Insight into the Eye Contact Conundrum

Last year, I got a note from an instructor visiting San Francisco that by making eye contact in a particular scene, I had betrayed the character I was playing. More recently, I got what felt like a conflicting note from another visiting instructor: ABC. Always Be eye-Contacting. The underlying concept motivating this advice is that one needs to be aware of what their scene partner is doing, and eye contact is one of the most effective means of accomplishing this.

The difficulty in resolving that advice is that I’ve seen veteran improvisers avoid direct eye contact in scenes that I liked. Indeed, there were several moments during the Messing with a Friend set in which Susan Messing and Mark Sutton weren’t looking at each other, nor were they narrating what they were doing, but they were still able to pick up on cues from the other. Someone asked about this after the show, and I overheard the response: “Peripheral vision.”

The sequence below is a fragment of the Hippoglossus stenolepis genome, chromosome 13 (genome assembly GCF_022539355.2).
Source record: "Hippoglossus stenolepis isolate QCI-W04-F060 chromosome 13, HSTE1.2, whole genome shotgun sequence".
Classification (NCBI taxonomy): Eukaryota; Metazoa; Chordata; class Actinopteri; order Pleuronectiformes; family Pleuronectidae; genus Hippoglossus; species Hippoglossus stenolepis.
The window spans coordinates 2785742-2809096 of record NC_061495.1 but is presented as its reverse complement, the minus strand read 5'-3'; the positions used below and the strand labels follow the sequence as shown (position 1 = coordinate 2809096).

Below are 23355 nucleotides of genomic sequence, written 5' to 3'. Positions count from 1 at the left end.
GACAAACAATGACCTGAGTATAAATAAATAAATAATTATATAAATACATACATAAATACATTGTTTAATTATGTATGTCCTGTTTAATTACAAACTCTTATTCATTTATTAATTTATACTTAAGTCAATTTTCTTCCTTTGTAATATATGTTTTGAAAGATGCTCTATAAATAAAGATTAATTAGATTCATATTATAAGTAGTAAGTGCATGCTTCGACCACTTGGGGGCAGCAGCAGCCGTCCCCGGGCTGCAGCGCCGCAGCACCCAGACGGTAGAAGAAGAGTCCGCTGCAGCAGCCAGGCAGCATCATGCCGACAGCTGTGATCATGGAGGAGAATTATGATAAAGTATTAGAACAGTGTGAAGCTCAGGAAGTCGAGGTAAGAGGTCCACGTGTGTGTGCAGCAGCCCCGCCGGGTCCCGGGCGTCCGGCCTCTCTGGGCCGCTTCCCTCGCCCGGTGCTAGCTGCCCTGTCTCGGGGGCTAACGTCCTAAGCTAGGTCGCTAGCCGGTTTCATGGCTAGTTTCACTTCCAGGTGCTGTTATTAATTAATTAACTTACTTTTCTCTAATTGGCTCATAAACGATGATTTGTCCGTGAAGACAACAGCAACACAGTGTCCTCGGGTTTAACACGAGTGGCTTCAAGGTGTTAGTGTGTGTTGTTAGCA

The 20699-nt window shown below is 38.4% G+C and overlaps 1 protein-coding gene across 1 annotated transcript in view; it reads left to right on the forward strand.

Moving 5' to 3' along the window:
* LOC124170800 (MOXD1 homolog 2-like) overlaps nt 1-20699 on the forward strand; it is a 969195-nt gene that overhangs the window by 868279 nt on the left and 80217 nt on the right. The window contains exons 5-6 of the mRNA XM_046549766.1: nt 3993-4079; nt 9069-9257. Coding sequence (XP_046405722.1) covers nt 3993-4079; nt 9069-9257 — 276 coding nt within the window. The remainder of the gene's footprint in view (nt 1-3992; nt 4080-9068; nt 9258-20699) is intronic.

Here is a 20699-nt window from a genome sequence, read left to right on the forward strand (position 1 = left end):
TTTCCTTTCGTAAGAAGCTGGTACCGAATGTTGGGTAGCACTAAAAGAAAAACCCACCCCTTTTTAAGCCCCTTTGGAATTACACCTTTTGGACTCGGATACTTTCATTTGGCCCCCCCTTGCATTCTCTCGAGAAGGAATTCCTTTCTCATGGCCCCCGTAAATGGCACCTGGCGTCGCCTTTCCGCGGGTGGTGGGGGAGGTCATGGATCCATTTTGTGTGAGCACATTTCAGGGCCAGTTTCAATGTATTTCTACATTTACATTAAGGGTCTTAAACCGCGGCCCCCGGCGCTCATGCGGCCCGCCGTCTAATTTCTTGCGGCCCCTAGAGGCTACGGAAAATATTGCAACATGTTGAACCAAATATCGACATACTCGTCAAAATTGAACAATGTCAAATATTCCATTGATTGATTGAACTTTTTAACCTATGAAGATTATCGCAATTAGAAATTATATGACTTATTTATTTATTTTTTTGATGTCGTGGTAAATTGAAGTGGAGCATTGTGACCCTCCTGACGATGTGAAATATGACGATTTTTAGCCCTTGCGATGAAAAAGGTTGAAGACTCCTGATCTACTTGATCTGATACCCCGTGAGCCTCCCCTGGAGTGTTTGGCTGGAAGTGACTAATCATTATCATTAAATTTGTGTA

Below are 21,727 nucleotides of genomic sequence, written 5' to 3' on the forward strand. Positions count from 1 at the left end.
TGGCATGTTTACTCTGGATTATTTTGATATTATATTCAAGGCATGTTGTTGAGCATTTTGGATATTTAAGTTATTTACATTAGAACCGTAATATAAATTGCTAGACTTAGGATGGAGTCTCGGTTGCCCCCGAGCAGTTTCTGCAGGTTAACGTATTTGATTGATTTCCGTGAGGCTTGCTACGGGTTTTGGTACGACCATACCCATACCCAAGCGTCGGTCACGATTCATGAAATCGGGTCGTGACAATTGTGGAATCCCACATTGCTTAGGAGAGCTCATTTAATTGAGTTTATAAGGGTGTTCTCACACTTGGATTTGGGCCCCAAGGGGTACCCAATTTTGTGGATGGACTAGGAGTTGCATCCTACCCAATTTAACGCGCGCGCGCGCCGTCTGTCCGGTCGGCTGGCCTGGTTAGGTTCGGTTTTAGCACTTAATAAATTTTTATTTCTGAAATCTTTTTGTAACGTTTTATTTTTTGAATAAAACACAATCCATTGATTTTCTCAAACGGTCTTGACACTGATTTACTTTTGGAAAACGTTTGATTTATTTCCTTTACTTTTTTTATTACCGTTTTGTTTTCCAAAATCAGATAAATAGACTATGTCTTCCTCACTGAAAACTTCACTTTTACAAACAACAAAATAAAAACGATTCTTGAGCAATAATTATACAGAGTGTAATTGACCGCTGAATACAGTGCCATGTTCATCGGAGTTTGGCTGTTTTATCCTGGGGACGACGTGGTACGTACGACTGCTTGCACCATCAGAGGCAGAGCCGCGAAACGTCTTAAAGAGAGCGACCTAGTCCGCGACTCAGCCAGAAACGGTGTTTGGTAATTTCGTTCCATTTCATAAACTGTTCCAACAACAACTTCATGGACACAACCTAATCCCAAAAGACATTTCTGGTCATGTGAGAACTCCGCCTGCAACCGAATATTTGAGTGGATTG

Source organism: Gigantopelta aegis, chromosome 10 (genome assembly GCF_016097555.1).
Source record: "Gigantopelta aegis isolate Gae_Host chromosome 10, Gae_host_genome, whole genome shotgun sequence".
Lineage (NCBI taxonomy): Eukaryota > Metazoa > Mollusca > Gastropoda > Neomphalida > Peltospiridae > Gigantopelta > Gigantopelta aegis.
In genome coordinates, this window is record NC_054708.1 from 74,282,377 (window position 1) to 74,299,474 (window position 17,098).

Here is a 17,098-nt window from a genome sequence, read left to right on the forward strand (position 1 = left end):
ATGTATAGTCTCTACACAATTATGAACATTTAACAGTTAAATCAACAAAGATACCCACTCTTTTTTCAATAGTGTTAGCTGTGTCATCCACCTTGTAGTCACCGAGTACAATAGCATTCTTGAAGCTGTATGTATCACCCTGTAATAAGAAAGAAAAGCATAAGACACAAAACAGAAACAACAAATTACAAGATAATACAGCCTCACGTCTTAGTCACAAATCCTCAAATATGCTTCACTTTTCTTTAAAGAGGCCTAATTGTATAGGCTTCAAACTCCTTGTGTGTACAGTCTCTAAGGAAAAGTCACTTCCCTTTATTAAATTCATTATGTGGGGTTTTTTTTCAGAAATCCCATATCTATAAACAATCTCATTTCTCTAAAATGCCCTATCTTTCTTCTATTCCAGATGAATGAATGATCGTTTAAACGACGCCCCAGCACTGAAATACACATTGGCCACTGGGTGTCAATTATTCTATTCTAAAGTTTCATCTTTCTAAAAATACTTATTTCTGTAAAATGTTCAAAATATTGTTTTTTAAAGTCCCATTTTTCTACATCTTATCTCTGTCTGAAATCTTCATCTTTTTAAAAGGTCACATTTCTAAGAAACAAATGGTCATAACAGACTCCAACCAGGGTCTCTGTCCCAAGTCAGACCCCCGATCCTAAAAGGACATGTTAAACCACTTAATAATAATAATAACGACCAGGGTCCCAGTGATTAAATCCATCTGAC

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2 Responses to Insight into the Eye Contact Conundrum

  1. Plando says:

    Jimmy Pennington put it this way in one of his workshops when he was in town: If you are the absurd character, you don’t need to make eye contact, because nothing should distract you from pushing your weird point of view.

    Or maybe it was don’t make eye contact at the top of the scene until you’ve figured out your character’s deal/game/POV. Which should only take 1 to 2 lines.

    • K says:

      Thanks, Plando! Jimmy Pennington was the visiting instructor who gave the note in the post, so this context helps.

      It also came up during Rebecca Sohn’s class at the intensive, and she emphasized the effectiveness of filtering a character’s POV/deal/game by connecting to one’s scene partner, in which eye contact is one way to get there.

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